Photographer's Note

Balinese cremation, or Ngaben, is a purification rite intended to free the spirit from its temporary earthly house and facilitate the journey to its next existence.

There was a handwritten note on a message board in Ubud announcing a cremation on the following day. We signed up, and for 8,000 Rp ($1), someone would provide transportation to and from the village in which the cremation was taking place. The next morning, about 12 people, mostly locals, piled into a taxi van and we were taken to the village. Shortly after arriving, we saw a group of men walking though the streets carrying a large cow. The cow, known as a lembu, is made of paper and light wood and is and believed to be the vehicle of the spirits. We followed as they made there way to a clearing on the edge of the village which serves as the cremation site. We, the tourists, had no information, nor idea as to what to expect or at what time the activities were scheduled to commence.

After the limbu had been placed at the cremation site, we ended up waiting around the village with no idea as to what to expect or when it might happen. While waiting some girls came by offering clove cigarettes, another person offered rambutan they had just picked from the trees overhead. Fortunately, another person lead me to the home of the deceased. In the home’s courtyard, a number of persons had gathered and there was a large number of spiritual offerings. The remains of the deceased were laid out on an elevated bamboo platform where a priest was performing rituals. The night before the cremation, holy water was collected from a main temple to be used in preparing the body and during the cremation ceremony.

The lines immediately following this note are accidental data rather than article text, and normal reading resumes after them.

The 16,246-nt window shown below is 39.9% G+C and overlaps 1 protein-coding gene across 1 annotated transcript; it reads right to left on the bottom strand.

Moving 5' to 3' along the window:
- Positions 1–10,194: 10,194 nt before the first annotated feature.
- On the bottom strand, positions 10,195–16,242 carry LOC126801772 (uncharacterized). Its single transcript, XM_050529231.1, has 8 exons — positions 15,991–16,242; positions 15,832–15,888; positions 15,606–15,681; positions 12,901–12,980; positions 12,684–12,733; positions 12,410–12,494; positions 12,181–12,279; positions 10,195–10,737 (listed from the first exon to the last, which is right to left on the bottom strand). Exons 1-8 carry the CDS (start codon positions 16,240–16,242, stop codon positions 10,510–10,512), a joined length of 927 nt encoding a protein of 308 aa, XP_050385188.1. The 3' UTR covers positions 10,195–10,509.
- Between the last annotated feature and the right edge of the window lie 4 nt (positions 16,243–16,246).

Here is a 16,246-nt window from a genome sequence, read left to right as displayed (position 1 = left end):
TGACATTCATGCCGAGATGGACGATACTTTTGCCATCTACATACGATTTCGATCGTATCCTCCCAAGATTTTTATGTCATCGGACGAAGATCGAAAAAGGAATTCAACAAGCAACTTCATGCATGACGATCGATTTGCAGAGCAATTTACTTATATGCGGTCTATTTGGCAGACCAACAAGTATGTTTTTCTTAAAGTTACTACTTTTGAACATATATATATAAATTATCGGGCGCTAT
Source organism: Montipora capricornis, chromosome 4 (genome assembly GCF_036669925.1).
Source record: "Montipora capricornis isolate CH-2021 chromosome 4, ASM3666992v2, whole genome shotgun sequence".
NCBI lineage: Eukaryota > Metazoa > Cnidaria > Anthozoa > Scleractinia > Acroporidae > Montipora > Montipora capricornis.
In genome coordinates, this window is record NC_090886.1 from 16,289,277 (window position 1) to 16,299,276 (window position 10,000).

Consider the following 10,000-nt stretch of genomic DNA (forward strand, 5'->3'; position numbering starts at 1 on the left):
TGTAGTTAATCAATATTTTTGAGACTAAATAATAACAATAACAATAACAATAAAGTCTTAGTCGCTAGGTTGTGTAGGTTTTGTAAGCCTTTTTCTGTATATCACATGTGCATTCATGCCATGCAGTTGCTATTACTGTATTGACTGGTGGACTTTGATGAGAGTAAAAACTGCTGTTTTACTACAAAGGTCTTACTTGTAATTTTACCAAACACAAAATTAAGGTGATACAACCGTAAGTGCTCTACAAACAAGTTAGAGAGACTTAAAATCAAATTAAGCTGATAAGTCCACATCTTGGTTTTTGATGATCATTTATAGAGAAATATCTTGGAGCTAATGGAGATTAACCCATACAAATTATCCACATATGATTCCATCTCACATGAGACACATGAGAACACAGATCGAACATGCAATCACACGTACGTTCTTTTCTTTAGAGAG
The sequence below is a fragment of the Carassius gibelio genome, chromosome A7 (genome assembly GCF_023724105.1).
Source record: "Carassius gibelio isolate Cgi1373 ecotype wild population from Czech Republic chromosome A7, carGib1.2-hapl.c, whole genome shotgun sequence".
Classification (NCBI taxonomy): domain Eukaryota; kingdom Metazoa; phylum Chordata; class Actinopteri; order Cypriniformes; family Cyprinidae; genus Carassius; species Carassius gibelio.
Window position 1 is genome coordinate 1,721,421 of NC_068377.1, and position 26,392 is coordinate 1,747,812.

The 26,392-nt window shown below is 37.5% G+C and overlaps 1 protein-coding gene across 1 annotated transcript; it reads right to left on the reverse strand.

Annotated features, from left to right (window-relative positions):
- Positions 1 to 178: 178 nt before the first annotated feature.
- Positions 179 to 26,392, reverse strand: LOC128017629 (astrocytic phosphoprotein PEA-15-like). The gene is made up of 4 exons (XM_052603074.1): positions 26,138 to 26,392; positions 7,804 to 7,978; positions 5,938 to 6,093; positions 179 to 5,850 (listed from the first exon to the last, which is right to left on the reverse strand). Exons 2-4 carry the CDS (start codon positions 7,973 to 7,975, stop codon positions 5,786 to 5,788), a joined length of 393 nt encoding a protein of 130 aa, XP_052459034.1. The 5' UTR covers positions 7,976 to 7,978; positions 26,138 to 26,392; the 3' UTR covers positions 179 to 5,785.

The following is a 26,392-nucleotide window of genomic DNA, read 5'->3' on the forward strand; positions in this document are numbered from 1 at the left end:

Once the priest had completed the preparations, the body, wrapped in white sheets was carried to, and placed in a casket. The casket was carried through the village to the location where the wadah - a large throne-like structure - had earlier been placed. The wadah stood on a large platform made of bamboo. The casket was placed on the wadah and, accompanied by two sons, carried by dozens of men through the streets of the village in a frenzied manner. The men carrying the wadah changed directions often, going in circles and often backtracking in an effort to confuse the earthly spirits and enable the deceased to escape the earthly spirits.

Once the procession arrived at their ultimate destination – the cremation site, the casket was lowered from the wadah and carried overhead to the location where the lembu was placed earlier. The remains, wrapped in white cloth, were removed and placed in the lembu through an opening in the cow’s back. With the priest overseeing the proceedings, a hose was attached to the rear of the lembu. The hose ran up to a canister of fuel that was suspended overhead in a palm tree. Using fire from a holy source, the fuel was ignited and the lembu began to burn. As the intensity of the fire increased, the lembu became engulfed in flames. Once the fire consumed the lembu and it’s contents, the ashes were transported to the coast and ultimately taken to sea, to be spread in the water symbolizing the final separation of the soul from the body.

[Image scanned from 35mm colour negative.]

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Photo Information
  • Copyright: Kevin KL (kk_wpg) Silver Note Writer [C: 0 W: 0 N: 88] (361)
  • Genre: People
  • Medium: Color
  • Date Taken: 1998-02-00
  • Categories: Ceremony
  • Map: view
  • Photo Version: Original Version
  • Date Submitted: 2009-08-31 16:50
Viewed: 1993
Points: 0
  • None
Additional Photos by Kevin KL (kk_wpg) Silver Note Writer [C: 0 W: 0 N: 88] (361)
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